February 4, 2012 – Unmanned drones could soon become a more common presence in U.S. skies: A broad funding bill for the Federal Aviation Administration, which was released this week and is expected to win final approval before the middle of February, for the first time establishes specific deadlines designed to speed up the widespread use of unmanned planes, or drones, across the U.S.
On Friday (Feb. 3rd), the House passed the package in a 248-169 vote.
The bill calls for integrating a wide range of so-called unmanned aerial vehicles (UAV’s)—operated by both governmental and corporate entities—with commercial and general aviation traffic across the nation’s skies.
Perhaps best known for their use in combat abroad, unmanned aircraft currently can fly only in restricted areas over the U.S. That has kept their numbers low.
Most are operated by federal agencies for law-enforcement or security purposes. But under the Federal Aviation Administration (FAA) bill, proponents envision huge fleets of drones operated nationwide by states, local governments and companies.
Pictured above is General Atomics Reaper Drone firing a Hellfire Missile. The MQ-9 Reaper is a medium-to-high altitude, long endurance remotely piloted aircraft system. The MQ-9’s primary mission is as a persistent hunter-killer. The MQ-9’s secondary mission is to act as an intelligence, surveillance and reconnaissance asset, employing sensors to provide real-time data.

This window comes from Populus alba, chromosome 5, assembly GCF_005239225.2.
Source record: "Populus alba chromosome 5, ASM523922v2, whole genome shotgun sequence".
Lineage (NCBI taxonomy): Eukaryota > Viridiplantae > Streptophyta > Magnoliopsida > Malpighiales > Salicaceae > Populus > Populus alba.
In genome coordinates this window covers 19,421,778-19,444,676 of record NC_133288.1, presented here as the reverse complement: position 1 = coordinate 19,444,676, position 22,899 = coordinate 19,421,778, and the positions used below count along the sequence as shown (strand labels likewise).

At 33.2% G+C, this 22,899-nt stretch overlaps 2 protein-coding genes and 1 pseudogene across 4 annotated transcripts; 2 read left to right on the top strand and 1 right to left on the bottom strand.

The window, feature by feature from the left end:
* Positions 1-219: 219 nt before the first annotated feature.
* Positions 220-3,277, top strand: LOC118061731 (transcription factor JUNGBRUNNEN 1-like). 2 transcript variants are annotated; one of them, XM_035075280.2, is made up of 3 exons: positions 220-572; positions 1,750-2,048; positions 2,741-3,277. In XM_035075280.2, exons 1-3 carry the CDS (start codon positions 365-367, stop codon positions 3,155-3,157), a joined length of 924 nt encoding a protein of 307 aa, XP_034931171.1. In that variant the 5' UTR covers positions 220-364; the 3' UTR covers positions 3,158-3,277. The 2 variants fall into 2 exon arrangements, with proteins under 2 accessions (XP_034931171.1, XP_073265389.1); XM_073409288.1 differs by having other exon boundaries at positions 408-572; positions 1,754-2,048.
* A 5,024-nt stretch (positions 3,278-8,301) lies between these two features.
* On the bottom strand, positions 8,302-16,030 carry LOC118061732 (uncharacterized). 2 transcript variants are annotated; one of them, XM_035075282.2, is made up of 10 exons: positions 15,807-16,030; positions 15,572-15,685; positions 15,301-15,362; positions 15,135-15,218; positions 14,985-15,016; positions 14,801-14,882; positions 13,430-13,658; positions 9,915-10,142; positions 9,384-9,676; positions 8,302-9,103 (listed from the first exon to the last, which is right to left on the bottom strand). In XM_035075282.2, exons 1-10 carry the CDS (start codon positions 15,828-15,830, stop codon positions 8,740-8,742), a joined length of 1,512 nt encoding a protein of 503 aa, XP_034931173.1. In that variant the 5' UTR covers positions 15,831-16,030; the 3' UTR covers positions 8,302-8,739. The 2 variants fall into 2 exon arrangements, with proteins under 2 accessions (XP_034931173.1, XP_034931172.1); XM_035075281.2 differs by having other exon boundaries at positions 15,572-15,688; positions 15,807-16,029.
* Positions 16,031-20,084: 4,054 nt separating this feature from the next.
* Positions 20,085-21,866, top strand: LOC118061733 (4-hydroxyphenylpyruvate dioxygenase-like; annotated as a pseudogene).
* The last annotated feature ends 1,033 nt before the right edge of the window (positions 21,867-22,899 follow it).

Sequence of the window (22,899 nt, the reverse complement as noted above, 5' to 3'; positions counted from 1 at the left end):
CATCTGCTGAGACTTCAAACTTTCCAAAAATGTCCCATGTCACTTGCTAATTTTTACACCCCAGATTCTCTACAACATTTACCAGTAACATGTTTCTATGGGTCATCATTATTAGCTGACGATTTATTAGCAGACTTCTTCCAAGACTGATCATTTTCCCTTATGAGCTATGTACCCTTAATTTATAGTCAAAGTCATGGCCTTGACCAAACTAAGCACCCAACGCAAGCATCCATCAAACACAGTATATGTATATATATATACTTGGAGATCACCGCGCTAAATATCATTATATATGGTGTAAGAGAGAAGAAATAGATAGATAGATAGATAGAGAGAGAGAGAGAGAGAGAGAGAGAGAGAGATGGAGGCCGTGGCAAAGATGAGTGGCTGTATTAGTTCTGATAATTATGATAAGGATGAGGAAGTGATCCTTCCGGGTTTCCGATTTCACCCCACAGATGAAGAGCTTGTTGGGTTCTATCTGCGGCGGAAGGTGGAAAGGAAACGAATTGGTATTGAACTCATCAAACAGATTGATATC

Drone manufacturers, local governments and business groups have long complained about the FAA’s go-slow approach to allowing unmanned and manned aircraft to share the same airspace. The bill, among other things, requires the FAA to move expeditiously to phase in operation of drones and establish six test areas nationwide.
The unmanned aircraft provisions push the FAA to move faster in implementing changes long sought by industry groups. The FAA has moved cautiously in both areas, partly out of safety concerns and partly due to lack of clear congressional direction.
Now the legislation locks in stable funding and puts the onus on the agency to quickly launch a flurry of initiatives. FAA officials will have to report progress to lawmakers regularly and are obligated to demonstrate significant advances.
Yet major challenges still confront many of the congressionally imposed deadlines.
But barely hours after the 374-page bill became public; pilot-union officials urged a more deliberate approach. Lee Moak, president of the Air Line Pilots Association, which represents 53,000 pilots across North America, said his organization remains worried about safety issues such as training and certification of those flying unmanned aircraft.
Safety experts also have raised questions about the ability of sensors aboard unmanned aircraft to properly detect a nearby plane, and to assure immediate action to avoid a midair collision. (Credit – The Wall Street Journal, modified)
Didn’t pay your taxes? Will the IRS “take you out” with a drone strike? Speaking out against the “wrong people in government?” Drone time for John Q Public. Since drones will be in the hands of Federal, State and local governments; as well as companies, we could have “Drone Wars” between corporations. GE hits Google who attacks Microsoft, while Amazon.com was wiped out by the axis powers of AOL, Barnes & Nobel and Facebook. The allied powers of Exxon Mobile, Wal-Mart and Berkshire Hathaway; go on the counter attack as World Drone War I arises!
The Master of Disaster